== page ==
State v. Pearson

Summarized by:

  • Court: Oregon Court of Appeals
  • Area(s) of Law: Criminal Procedure
  • Date Filed: 04-23-2014
  • Case #: A150179
  • Judge(s)/Court Below: Ortega, P.J. for the court; Sercombe, J.; & Hadlock, J.
  • Full Text Opinion

Under Article I, section 9 of the Oregon Constitution, which governs privacy rights with respect to personal effects, an officer unlawfully extends a traffic stop if he inquires about the presence of a weapon once the officer’s source of suspicion has been dispelled.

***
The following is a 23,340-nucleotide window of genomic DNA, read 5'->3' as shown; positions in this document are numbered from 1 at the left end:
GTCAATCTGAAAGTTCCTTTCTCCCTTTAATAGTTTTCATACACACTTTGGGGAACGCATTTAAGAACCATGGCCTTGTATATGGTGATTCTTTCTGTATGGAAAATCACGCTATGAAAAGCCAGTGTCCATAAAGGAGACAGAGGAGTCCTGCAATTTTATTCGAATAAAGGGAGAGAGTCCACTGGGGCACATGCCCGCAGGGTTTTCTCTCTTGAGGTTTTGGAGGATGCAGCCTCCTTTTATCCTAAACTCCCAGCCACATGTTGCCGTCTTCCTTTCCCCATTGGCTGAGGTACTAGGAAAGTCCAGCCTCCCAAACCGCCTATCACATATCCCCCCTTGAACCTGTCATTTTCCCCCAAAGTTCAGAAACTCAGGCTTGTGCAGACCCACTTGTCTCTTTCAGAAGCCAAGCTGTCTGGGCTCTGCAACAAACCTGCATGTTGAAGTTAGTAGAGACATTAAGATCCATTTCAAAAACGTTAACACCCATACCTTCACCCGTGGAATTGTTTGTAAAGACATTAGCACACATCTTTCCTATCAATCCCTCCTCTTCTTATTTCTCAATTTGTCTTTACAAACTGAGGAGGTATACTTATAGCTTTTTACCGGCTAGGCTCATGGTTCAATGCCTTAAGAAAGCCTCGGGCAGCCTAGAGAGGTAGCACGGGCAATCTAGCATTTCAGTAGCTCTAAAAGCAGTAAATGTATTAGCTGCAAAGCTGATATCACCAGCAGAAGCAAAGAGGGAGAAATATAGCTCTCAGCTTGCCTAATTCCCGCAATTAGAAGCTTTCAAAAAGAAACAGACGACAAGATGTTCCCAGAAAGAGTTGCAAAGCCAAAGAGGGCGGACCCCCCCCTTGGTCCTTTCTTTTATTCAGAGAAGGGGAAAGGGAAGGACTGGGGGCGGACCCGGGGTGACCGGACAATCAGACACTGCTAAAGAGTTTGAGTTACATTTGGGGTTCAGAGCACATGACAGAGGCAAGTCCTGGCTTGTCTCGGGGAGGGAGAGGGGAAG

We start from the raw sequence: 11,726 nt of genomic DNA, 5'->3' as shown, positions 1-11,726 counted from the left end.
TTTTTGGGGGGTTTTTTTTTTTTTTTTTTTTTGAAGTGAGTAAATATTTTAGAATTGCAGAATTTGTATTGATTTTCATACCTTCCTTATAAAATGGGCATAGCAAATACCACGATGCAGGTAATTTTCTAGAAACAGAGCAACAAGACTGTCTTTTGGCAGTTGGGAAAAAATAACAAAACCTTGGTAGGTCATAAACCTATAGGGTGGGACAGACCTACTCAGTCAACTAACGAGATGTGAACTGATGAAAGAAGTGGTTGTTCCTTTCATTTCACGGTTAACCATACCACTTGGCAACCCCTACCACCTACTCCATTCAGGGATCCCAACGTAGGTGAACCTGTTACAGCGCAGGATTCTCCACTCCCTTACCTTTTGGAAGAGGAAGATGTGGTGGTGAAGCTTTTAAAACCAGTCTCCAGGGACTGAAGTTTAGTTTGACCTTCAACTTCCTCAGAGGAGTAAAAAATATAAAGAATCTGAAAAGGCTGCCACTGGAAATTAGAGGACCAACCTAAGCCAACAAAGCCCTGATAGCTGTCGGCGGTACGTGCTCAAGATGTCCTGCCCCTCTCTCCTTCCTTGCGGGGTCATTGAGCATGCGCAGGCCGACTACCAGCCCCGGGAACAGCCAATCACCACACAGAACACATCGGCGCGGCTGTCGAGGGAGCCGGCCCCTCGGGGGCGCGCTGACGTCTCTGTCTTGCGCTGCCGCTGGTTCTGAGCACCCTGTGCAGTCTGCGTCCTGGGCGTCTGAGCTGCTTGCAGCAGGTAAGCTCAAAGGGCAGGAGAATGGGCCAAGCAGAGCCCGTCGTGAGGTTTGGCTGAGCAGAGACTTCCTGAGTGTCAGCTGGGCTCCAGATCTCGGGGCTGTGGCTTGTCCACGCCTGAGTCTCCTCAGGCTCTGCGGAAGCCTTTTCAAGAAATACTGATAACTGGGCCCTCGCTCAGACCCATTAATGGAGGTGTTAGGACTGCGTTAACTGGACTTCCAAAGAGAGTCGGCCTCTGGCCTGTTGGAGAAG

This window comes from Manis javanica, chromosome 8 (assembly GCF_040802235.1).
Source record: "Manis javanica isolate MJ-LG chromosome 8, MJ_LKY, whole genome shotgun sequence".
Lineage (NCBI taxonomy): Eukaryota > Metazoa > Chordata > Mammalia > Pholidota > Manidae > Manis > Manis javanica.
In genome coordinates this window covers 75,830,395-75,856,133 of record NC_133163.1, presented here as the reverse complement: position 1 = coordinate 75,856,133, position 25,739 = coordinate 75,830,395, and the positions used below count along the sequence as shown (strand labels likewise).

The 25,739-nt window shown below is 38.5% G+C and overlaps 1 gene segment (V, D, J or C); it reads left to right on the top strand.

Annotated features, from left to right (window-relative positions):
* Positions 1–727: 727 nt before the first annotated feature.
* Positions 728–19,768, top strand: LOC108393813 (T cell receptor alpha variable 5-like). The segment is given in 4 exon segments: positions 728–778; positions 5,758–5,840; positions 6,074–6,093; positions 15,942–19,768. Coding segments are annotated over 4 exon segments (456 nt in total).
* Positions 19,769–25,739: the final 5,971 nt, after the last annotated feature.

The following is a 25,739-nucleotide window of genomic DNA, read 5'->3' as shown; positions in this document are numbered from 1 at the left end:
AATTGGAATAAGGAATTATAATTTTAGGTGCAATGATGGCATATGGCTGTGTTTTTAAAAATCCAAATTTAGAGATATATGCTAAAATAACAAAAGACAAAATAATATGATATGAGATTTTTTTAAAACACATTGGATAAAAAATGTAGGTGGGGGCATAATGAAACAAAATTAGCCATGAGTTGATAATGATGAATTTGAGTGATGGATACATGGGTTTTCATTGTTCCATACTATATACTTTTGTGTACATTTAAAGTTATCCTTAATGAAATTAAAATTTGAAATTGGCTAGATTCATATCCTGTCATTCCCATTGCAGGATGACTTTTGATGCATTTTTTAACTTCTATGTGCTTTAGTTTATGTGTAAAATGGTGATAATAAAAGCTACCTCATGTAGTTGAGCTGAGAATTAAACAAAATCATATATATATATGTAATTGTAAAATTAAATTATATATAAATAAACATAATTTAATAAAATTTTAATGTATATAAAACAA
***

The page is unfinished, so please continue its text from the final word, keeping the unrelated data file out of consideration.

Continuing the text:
Defendant appealed his conviction for unlawful possession of a firearm, under ORS 166.250, and argued that the trial court erred in denying his motion to suppress evidence of a firearm found in his car during a traffic stop, because the officer discovered the evidence only after unlawfully extending the stop. An Oregon State Trooper had stopped Defendant for speeding. As the officer approached the vehicle, he noticed what he thought was a box of ammunition. He asked Defendant where “the weapon” was, and Defendant responded by asking “what weapon?” The officer then realized that the box was not a box of ammunition, but was a box of cigarettes. The officer then again asked about the presence of a weapon. Defendant gestured toward the enclosed armrest, and consented to the officer’s request to search the vehicle. The officer discovered a handgun concealed in the armrest. Defendant did not have a concealed handgun license, and was charged with unlawful possession of a firearm. The Court reasoned that even if a box of ammunition is enough to create reasonable suspicion of criminal activity or officer-safety concerns, those suspicions or concerns dissipate when an officer realizes that the item in question is not actually a box of ammunition. The Court concluded that the officer’s extension of the stop in this case was unlawful; the officer lacked reasonable suspicion that Defendant had engaged in criminal activity or that Defendant was a threat to the officer’s safety. Reversed and remanded.

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